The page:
Classical Editor: Rob Barnett                               Music Webmaster Len Mullenger:

Alexander BORODIN
String Quartets 1 & 2
The Shostakovich Quartet
Regis RRC 1011 [64.38]

Priced around £6 from retailers

How can one not fail to love the music of Borodin! In these days of extreme competition in the city office environment, it is salutary to learn that research professor Borodin, too, had to fight all those academic battles that were part and parcel of daily life in the medical department of the St. Petersburg Academy. Yet after work he would return home to compose such extraordinary scores as Prince Igor, the three Symphonies, In the Steppes of Central Asia and these two String Quartets. Apparently no couch potato, he chose instead to burn the midnight oil and pour his passions into the creation of gloriously emotive and colourful music.

No other part-time composer has enriched the string quartet repertoire as much as Alexander Borodin. His first quartet (1879) clearly pays homage to Beethoven and is constructed in a very early neo-classical style. An impressive work when played by the finest exponents, Borodin's very Russian fingerprints are always to the surface and, should he have not composed a second quartet, the first would be greatly admired, if not perhaps deeply loved.

Then, astonishingly, two years later, he composed a second quartet so brilliantly conceived and melodiously seductive that the future of Russian string quartet writing was changed forever. His influence, for example, on Shostakovich is clearly heard in the structures and harmonies of the later composer's ground-breaking canon.

The First quartet has been recorded a number of times, usually partnered by the Second. The Shostakovich Quartet give a good performance and almost succeed in persuading the listener that three of the four movements are not really a little too long for their subject matter. But the Shostakovich's commitment is clearly evident throughout. This is a strong performance, occasionally let down by problems of intonation. The third movement disappoints, however, due to a particularly choppy and not entirely rhythmic approach to the spiccato style opening, although the later surprising passages using harmonics and pizzicati (giving the impression of a child's musical toy) are well done and clearly carefully rehearsed.

With the Second Quartet however, the Shostakovich Quartet enters into a highly competitive arena and really fails to do itself justice. As a performance it is certainly inferior to that of the First Quartet. Borodin dedicated this work to his wife who on the evidence of this music he must have delighted in and deeply loved. His own Tartar and Georgian background also came to the fore, perhaps releasing him into a much heightened level of expression. The strong oriental flavour of the music requires great subtlety in performance, an aspect almost entirely missed by the Shostakovich's. Neither the cellist nor the first violin find the necessary rubato in the first movement to capture the listener. The music does not feel 'under the skin' of the performers and the result is a disappointing blandness.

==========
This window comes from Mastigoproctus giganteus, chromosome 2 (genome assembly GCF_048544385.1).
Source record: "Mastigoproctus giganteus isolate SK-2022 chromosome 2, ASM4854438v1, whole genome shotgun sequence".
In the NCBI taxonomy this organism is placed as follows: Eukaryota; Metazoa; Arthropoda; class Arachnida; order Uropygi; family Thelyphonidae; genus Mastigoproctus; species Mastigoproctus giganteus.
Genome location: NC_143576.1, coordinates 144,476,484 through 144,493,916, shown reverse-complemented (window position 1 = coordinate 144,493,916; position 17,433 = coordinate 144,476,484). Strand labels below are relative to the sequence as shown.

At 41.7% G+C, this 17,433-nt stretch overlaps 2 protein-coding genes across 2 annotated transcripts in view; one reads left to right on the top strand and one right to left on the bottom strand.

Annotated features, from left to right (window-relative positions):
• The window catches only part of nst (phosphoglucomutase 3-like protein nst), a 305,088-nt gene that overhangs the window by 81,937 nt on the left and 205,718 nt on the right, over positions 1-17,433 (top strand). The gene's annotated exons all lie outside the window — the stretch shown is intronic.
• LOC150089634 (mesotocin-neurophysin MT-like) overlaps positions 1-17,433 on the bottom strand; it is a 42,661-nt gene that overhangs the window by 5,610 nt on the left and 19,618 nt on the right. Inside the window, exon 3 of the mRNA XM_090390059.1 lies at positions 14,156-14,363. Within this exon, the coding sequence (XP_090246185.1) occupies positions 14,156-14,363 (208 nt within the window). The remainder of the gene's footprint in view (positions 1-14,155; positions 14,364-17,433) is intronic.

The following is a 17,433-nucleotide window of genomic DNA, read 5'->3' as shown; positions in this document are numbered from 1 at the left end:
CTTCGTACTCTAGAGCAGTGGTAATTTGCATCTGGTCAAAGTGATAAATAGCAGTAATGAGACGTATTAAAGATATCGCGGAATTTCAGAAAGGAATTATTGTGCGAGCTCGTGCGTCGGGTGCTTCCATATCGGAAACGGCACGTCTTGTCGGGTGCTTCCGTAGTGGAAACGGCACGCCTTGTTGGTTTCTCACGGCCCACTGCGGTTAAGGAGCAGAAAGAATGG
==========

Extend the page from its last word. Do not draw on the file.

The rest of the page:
In the second movement a few 'first beat of the bar' nudges pass for what should be a much more considered approach to the ebb and flow of the musical argument. The famous 'This is my beloved' (Kismet) slow movement also fails to impress due to the laid back and distinctly un-subtle approach. And so it goes on.

Sadly the rather forward and dry sound, although quite well balanced, cannot have helped the players during the recording. The cellist, in particular, must have felt frustrated by the brick wall of dead acoustic into which he was being asked to sing his heart out.

Alternatives? The eponymous Borodin String Quartet recorded both works for Melodiya and if you can find a second-hand copy of the award-winning EMI CD (7 47795-2) grab it without a second thought. When comparing the Shostakovich's CD to the Borodin's one is instantly taken into a quite different and entrancing world. BMG, inexplicably, does not appear to have released this classic on CD. A valuable alternative version of both quartets can be found on a budget priced Arte Nova CD played by the Russian Quartet.

For the Second Quartet alone, the Borodin's earlier Decca recording is also worth obtaining, although watch out for the mid-price single CD which is harshly transferred (425 541-2) and go, instead, for the similarly priced two CD set 'Essential Borodin' (455 632-2 £11.50) which offers much better value and a better transfer. Otherwise it's the Takács on Decca (full price) or the Chilingirians on Classic FM 75605 57027-2 (BMG - mid price £8.50) that would get my vote.


Simon Foster



Return to Index

Reviews from previous months

You can purchase CDs, tickets and musician's accessories and Save around 22% with these retailers: - The UK's Biggest Video Store Concert and Show tickets
Musicians accessories
Click here to visit